Alongside the University of Pennsylvania Law School, IDLO organized a panel discussion under the theme 'Leaving no one behind: The rule of law as a force for delivering an integrated people-centered development agenda' at the United Nations in New York. It marked a burgeoning relationship between an intergovernmental organization and an academic institution, both working to create a culture of justice, whether in the developing world or in a US courtroom.
Held alongside the United Nations High-level Political Forum, the discussion featured a keynote speech from Ambassador Michele J. Sison, US Deputy Representative to the UN. The Ambassador praised IDLO’s unique mandate to promote sustainable development through the rule of law, noting that the Organization is placed in a 'pivotal position with regard to so many of the issues we confront around the world'. The Ambassador’s view of the rule of law as 'far more than just one element of the development agenda' was echoed in a second keynote statement by IDLO Director-General Irene Khan, who described the rule of law as 'both an outcome and an enabler of development'.
A panel discussion on the need to engage the law and build capacities to expand the policy space for sustained development featured distinguished speakers from the academic, development and United Nations communities.
William Burke-White, Deputy Dean and Professor of Law at the University of Pennsylvania Law School, highlighted the 'multifaceted' nature of international law, both hard and soft, as a tool for SDG implementation, particularly in tackling corruption and building accountable institutions.
Referring to the 'five Ps' of sustainable development, Nikhil Seth, Director of the Division for Sustainable Development of the UN Department of Economic and Social Affairs (UNDESA), emphasized that the SDGs are about people, planet, prosperity, peace and partnerships. These elements form a deeply interconnected web of relationships, he said, which is also how we must view the rule of law: in essence as something which is part of the web, and not falling within the domain of policy or the judiciary alone.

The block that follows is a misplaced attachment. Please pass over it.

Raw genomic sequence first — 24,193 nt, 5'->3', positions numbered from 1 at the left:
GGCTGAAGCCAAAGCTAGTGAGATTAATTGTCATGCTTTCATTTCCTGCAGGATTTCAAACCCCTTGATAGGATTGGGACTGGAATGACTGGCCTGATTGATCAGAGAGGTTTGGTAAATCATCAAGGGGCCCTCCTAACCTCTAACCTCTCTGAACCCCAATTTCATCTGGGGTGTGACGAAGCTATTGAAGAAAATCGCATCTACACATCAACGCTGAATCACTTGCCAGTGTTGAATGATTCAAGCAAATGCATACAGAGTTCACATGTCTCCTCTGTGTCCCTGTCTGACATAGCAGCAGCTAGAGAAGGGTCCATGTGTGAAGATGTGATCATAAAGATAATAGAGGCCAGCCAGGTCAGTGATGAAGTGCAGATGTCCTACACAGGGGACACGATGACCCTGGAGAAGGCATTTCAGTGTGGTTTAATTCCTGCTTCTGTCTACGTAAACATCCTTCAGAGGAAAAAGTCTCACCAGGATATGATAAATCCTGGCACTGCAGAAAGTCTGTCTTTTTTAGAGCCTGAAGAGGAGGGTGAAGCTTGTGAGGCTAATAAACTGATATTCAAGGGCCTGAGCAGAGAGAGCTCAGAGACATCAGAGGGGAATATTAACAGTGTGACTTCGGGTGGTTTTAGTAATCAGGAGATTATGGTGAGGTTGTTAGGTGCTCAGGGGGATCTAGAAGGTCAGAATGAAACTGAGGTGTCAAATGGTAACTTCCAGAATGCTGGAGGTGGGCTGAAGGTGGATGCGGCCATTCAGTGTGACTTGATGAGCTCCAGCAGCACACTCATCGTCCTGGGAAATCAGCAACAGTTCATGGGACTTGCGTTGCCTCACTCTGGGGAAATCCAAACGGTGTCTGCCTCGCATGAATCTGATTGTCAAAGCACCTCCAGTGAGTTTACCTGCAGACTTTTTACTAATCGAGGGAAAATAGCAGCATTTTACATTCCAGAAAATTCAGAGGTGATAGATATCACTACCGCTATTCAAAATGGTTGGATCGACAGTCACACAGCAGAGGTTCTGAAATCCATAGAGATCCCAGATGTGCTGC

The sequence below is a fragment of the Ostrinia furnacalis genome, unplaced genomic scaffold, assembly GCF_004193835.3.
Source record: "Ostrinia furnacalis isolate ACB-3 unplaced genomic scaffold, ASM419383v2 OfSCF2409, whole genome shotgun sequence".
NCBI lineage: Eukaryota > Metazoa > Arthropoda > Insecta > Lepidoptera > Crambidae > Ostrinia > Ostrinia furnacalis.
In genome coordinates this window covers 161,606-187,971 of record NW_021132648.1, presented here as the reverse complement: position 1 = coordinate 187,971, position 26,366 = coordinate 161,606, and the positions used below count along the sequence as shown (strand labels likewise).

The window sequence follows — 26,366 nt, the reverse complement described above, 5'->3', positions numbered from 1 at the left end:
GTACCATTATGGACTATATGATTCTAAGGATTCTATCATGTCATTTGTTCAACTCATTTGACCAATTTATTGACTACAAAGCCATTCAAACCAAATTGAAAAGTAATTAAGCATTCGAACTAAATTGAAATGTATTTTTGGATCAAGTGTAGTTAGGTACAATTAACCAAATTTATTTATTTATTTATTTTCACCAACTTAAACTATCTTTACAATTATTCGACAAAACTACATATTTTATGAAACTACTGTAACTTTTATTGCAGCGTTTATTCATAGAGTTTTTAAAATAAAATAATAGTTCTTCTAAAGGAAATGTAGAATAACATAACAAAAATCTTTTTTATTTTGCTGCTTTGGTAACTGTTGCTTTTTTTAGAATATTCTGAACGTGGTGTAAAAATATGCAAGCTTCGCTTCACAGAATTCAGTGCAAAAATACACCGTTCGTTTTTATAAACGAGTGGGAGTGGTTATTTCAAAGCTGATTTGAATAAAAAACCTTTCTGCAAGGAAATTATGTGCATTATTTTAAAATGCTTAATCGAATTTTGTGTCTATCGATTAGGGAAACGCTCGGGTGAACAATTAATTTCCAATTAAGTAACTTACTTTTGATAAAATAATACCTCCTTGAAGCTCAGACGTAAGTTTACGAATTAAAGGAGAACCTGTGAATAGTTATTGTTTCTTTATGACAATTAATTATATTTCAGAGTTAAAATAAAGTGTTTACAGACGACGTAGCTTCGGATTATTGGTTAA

Rangita de Silva de Alwis, Dean of International Programs at Penn Law, fleshed out the policy and implementation linkages implicit in the rule of law by highlighting the nexus between the ten core human rights treaties. She used the case of women with disabilities as an an issue that falls under more than one body of law, emphasizing that these nuances and overlaps -- for example, that “women’s freedom from violence also means freedom for development," have been reflected in the policy discourse around the SDGs,
Former Director of the Human Development Report at UNDP, Khalid Malik, called for the adoption of a broader perspective regarding human development, in which reliance for change cannot wholly be placed on institutions or policies. Describing the rule of law as the connecting thread,' capable of merging cultures and rules to form inclusive societies, he praised the evening’s initiative and expressed hope that other such learning opportunities would take place in the future.
It was left to Edith Lederer, Chief UN Correspondent for the Associated Press, to wrap up the discussion by stating that “unless justice is embedded, we cannot move forward”.
Photo: Sameer Khan (fotobuddy.com)